Learning as Intrepid Exploration: A New Model for Teaching Children to Work with Computers

J. Denner and S. Bean (USA)


intrepid exploration, model of learning, middle school, girls.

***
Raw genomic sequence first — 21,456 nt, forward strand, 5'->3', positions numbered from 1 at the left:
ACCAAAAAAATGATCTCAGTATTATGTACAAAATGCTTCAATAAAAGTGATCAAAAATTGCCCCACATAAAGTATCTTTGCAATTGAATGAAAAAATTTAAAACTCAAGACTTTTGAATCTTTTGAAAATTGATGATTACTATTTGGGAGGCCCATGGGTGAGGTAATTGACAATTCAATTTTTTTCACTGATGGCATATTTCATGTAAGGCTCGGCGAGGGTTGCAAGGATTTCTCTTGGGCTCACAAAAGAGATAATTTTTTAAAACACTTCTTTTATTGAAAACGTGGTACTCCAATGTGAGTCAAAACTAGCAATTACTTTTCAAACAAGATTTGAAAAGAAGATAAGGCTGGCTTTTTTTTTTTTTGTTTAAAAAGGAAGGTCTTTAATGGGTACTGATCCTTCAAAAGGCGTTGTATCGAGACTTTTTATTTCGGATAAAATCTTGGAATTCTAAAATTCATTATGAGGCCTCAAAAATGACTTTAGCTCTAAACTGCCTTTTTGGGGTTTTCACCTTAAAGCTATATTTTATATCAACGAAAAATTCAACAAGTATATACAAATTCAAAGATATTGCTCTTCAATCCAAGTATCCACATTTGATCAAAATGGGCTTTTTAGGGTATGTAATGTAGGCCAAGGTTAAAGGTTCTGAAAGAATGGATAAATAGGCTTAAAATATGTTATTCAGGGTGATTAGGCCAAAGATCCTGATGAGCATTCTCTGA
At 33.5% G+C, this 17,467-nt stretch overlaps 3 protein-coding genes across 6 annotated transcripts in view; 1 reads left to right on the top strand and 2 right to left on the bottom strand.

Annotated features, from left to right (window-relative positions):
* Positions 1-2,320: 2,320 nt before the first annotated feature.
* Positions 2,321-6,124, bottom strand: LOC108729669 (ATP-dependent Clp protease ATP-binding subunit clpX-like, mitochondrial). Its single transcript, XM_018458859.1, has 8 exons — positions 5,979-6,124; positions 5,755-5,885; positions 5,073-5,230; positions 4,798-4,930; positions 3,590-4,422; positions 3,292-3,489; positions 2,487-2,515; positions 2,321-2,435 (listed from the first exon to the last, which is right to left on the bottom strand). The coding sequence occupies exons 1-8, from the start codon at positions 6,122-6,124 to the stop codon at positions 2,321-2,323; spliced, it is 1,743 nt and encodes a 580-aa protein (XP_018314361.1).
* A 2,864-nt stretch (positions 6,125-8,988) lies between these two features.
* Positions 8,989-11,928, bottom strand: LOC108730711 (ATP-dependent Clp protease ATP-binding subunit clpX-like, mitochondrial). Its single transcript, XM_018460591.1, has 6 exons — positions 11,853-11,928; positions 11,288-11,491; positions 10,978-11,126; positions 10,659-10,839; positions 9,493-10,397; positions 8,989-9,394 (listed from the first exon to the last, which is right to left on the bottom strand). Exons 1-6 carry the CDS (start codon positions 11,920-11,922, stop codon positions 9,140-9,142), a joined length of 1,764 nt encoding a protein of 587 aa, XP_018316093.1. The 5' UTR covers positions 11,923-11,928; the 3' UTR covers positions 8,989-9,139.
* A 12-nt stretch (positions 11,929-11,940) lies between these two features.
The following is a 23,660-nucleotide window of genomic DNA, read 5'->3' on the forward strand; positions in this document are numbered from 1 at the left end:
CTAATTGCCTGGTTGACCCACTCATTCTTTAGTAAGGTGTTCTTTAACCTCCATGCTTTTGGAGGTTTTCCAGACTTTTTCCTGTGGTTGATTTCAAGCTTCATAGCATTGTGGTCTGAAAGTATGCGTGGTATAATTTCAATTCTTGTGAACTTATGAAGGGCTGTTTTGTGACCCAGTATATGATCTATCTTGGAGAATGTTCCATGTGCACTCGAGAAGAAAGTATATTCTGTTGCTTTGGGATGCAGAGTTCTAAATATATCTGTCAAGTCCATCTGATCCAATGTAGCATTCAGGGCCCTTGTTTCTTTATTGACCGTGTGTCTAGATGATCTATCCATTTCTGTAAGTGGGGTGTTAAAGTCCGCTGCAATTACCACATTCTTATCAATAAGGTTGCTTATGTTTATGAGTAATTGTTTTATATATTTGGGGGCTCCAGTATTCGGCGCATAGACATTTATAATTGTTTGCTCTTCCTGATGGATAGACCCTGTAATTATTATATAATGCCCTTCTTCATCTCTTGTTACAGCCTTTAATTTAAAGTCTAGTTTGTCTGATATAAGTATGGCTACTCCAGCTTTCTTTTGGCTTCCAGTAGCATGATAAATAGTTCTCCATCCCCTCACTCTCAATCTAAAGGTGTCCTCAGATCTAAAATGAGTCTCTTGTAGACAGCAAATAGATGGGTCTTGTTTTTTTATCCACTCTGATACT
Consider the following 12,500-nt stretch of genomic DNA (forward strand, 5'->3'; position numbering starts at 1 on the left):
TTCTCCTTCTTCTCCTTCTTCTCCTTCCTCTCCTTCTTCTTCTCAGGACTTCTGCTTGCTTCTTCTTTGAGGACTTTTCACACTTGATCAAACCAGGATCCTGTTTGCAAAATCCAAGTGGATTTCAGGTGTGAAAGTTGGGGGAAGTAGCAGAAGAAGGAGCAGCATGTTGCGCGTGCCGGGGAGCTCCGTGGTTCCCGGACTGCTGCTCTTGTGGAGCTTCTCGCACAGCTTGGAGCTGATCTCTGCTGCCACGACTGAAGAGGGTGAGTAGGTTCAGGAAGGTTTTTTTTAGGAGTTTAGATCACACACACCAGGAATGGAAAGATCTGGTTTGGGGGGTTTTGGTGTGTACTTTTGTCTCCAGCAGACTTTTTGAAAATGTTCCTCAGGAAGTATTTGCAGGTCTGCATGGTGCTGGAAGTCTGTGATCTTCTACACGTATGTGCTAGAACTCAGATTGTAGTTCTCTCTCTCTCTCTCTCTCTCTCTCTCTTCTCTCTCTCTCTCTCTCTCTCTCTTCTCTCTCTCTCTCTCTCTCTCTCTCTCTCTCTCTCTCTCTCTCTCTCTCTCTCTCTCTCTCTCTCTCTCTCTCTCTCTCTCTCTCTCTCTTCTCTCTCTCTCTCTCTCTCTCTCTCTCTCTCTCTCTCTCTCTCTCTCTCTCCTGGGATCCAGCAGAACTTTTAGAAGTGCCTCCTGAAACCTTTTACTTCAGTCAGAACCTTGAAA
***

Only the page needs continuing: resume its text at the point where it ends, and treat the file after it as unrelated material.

This paper describes a new model of learning with computers, called Intrepid Exploration. It combines higher order thinking with the social and motivational factors that play a role in learning. An intrepid explorer is someone who is not afraid to try new things and to tackle problems they have not solved before. Key constituent characteristics of intrepid explorers include computer fluency, self-efficacy, effective problem solving, curiosity, and creativity. The model was derived from a cycle of program development, implementation, and inductive, empirical, and theory-based analysis of an original after school and summer computer program for middle school girls. Building on research from six implementations of the program, we describe five strategies that educators can use in both formal and informal learning settings to promote intrepid exploration on the computer. We also present data from a quasi experimental evaluation of the Girls Creating Games program. Qualitative and quantitative data suggest that the five strategies we are presenting have been effective for promoting intrepid exploration on the computer.

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